Sterilizing propagation media

I don’t propagate plants from cuttings on a massive scale and most of what I do is of easy to root subjects. I have a Vitopod propagator which gives me a suitable environment for a wide range of subjects and I have been using Melcourt Sylvagrow multipurpose compost as my propagation medium.

Not everything I take cuttings of succeeds and whilst that is not unexpected, it is unwanted. Inevitably the things I am most anxious to root are the ones most likely to fail.

I use clean pots or trays to stick cuttings in and try to keep the propagator itself reasonably clean. I have a temperature/humidity sensor in the propagator and have moved the whole thing around in the glasshouse as well as provided extra shading to get the conditions within it to my satisfaction. The biggest problem was that strong direct sunlight, even on a small part of the propagator, sent the temperature rocketing and the relative humidity plunging.

Sensor data for the last month.

Sylvagrow is a peat free compost made from shredded and composted wood waste and bark. In the production process these are stacked in huge outdoor heaps to compost, a process which raises the temperature high enough to kill most plant pathogens. However, as with all such processes, it is a form of pasteurisation, not sterilisation, and it is often the case that on opening a new bag there is fungal mycelium growing in the compost. In all probability this will be a harmless saprophytic species but if a harmless species can survive, so too can a pathogenic one. Given that wood waste from forestry operations is a key ingredient and that this seems likely to be a motley mix of forestry brash which has spent some time lying on the forest floor, it seems altogether possible that it will contain organisms that are pathogens of woody plants, including the subjects I am trying to propagate.

Certain propagation media ingredients may be sterile, such as vermiculite and perlite. Peat may be close to sterile when harvested. Most other media will not be, and contamination between production and end use is not unlikely. I am not in any way singling out this particular product, it merely happens to be the one I use.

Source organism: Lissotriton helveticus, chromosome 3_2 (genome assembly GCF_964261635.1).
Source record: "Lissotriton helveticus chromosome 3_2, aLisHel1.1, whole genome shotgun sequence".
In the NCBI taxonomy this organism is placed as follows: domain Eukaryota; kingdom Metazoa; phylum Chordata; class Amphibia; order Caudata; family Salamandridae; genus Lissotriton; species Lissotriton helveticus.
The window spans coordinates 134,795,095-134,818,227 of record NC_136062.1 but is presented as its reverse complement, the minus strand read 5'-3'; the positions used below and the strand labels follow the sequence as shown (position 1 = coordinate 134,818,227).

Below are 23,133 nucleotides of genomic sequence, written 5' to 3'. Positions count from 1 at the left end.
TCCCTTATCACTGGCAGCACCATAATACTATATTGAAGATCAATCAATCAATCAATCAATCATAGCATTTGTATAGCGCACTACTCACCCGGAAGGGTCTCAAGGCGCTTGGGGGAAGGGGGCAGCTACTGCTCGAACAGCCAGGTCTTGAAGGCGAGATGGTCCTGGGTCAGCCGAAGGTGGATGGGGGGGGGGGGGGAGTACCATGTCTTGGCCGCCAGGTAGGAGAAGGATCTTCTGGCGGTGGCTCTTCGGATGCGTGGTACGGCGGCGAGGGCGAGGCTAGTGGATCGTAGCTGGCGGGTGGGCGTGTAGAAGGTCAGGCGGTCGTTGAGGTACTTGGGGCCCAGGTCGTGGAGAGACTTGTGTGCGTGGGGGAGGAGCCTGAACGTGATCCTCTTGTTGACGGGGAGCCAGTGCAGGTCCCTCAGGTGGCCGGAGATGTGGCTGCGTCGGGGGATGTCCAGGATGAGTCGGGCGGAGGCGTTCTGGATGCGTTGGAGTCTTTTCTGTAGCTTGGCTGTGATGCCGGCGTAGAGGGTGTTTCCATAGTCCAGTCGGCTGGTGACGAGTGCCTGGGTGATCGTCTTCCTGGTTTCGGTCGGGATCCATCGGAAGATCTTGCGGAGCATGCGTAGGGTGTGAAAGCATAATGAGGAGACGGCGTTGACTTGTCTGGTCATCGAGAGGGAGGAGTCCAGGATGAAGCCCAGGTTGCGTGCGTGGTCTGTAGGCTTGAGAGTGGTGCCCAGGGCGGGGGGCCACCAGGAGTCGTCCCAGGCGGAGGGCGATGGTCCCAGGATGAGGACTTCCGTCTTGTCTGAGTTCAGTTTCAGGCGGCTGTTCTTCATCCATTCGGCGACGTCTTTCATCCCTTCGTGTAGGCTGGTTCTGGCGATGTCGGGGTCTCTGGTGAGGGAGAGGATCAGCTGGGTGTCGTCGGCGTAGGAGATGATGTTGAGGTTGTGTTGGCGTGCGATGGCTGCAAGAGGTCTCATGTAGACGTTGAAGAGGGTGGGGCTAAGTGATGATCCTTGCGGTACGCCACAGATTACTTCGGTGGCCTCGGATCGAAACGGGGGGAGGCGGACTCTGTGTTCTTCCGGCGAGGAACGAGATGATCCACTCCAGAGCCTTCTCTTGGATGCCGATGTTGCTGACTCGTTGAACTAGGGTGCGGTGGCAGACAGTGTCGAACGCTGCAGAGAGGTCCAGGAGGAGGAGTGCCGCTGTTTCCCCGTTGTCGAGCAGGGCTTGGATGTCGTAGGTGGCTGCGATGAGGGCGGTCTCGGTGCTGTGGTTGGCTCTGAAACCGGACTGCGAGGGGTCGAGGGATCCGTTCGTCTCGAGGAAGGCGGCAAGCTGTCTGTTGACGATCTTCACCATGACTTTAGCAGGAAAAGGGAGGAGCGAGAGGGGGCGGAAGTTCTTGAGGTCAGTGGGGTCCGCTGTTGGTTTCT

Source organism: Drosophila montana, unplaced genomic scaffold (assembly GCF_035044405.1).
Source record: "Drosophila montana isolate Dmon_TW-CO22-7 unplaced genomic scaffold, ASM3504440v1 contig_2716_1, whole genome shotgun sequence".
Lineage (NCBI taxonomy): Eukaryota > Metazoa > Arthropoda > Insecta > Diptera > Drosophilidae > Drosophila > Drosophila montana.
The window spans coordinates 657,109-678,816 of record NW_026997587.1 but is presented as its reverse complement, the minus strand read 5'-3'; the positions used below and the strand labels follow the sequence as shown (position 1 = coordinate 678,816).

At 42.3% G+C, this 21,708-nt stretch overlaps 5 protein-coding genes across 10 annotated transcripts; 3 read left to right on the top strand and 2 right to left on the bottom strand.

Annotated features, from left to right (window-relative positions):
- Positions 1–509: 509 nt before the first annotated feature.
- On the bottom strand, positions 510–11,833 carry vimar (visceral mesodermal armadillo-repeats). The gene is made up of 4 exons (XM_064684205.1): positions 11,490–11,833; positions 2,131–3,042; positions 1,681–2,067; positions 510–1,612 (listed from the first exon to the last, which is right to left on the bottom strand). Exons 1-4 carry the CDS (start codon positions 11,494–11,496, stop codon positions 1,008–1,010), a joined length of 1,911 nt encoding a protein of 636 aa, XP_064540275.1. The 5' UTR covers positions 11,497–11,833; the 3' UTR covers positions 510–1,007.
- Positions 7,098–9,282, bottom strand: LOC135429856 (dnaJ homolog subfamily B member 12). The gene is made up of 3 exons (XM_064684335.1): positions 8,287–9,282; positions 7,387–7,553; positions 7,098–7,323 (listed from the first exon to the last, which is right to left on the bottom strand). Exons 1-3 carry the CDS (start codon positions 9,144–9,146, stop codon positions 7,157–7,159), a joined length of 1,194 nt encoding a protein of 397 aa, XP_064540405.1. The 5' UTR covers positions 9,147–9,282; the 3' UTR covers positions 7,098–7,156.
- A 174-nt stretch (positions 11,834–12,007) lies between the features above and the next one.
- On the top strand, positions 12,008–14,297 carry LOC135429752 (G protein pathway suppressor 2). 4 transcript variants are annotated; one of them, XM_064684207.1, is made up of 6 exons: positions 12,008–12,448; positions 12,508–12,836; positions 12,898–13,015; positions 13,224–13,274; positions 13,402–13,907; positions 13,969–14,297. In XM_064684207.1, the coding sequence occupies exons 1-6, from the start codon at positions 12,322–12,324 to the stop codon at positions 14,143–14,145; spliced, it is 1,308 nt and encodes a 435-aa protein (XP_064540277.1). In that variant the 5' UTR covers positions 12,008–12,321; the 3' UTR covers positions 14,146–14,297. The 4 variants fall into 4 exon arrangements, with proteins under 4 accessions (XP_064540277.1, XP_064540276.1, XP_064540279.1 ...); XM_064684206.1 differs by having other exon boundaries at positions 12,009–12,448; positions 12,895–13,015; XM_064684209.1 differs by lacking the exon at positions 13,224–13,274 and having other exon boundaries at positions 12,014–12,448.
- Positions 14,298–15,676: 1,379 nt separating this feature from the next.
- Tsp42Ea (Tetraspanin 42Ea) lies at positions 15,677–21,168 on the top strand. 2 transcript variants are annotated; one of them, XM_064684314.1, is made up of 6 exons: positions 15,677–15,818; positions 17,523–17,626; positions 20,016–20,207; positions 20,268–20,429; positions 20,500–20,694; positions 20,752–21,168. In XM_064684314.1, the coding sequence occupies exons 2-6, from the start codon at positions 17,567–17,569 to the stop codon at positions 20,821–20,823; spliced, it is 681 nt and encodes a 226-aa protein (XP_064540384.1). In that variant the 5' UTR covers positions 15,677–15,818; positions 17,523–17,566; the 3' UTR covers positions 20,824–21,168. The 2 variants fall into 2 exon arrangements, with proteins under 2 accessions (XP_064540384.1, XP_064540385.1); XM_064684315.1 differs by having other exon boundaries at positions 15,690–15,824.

A quick online search brings up a wealth of information around the subject and I eventually settled on aiming for a heat treatment of 60°C for 30 minutes. I moistened some compost to close to field capacity and put it in a bowl in the microwave. I overshot my target temperature, in fact it went up to 90°C, from which I let it slowly cool to room temperature. There is a danger of releasing phytotoxic chemicals by overheating so I need to do some test runs to find out how long a measured volume of compost needs to get to my target temperature. Here is one of the more detailed treatments of the subject.

OK, a level one litre pot full of compost, moistened slightly, reached about 60°C with 90 seconds cooking in our 800W microwave. A further 30 seconds took the temperature to about 75°C. The temperature was very unevenly distributed initially so I stirred the compost and let it stand. If heated to just 60°C it would probably need another burst to keep the temperature high enough for long enough, whereas I think that taken to an evenly distributed 75°C then allowed to cool should see off all the baddies comfortably enough.

A couple of earlier batches, heated in the same way but without the temperature being measured, have produced encouraging results with a close to zero loss rate on cuttings stuck in the “sterilised” medium. It will become part of my propagation regime. I have Ozothamnus hookeri and Muehlenbeckia astonii to do, both have proved difficult in the past.

This morning’s batch was used for a small batch of Camellia ‘Mimosa Jury’. I’ll let you know how they do.

5 thoughts on “Sterilizing propagation media

  1. Sanitation was very important when we were in school. Many of my colleague grew crops that benefited from. I was fortunate that the crops that we grew were not so critical. We sterilized only benches, flats and items that were previously in contact with the same material. The medium was not sterile, but did not likely contain pathogens that would bother what we grew in it.

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    1. It doesn’t make comfortable reading that nurseries, both of nursery stock and native species, are the most common source of environmental infections of Phytophthoras. Once plant standing areas are infected they would be almost impossible to get clean and would likely infect at least some of all subsequent crops standing on the same ground.

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      1. Phytophthora ramorum almost put us out of business. It did not come from the rooting medium though. It moved into the production area from the surrounding forest.

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      2. P. ramorum would have put us out of business had we not been part of a bigger set-up. We never really knew where it came from but probably Dutch nursery stock. We like to blame the Dutch for most horticultural problems.

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